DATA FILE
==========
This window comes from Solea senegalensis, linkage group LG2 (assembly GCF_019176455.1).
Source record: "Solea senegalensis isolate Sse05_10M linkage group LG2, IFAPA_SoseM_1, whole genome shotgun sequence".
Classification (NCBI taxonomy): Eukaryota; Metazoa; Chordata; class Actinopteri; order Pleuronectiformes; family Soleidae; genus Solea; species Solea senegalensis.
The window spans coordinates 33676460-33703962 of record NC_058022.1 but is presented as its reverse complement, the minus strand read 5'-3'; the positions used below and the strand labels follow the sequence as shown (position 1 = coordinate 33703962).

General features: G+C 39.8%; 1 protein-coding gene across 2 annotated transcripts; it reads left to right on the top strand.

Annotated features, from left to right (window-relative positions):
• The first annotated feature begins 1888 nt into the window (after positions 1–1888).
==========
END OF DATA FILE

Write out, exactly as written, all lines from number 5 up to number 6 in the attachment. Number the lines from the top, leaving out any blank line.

General features: G+C 39.8%; 1 protein-coding gene across 2 annotated transcripts; it reads left to right on the top strand.

Annotated features, from left to right (window-relative positions):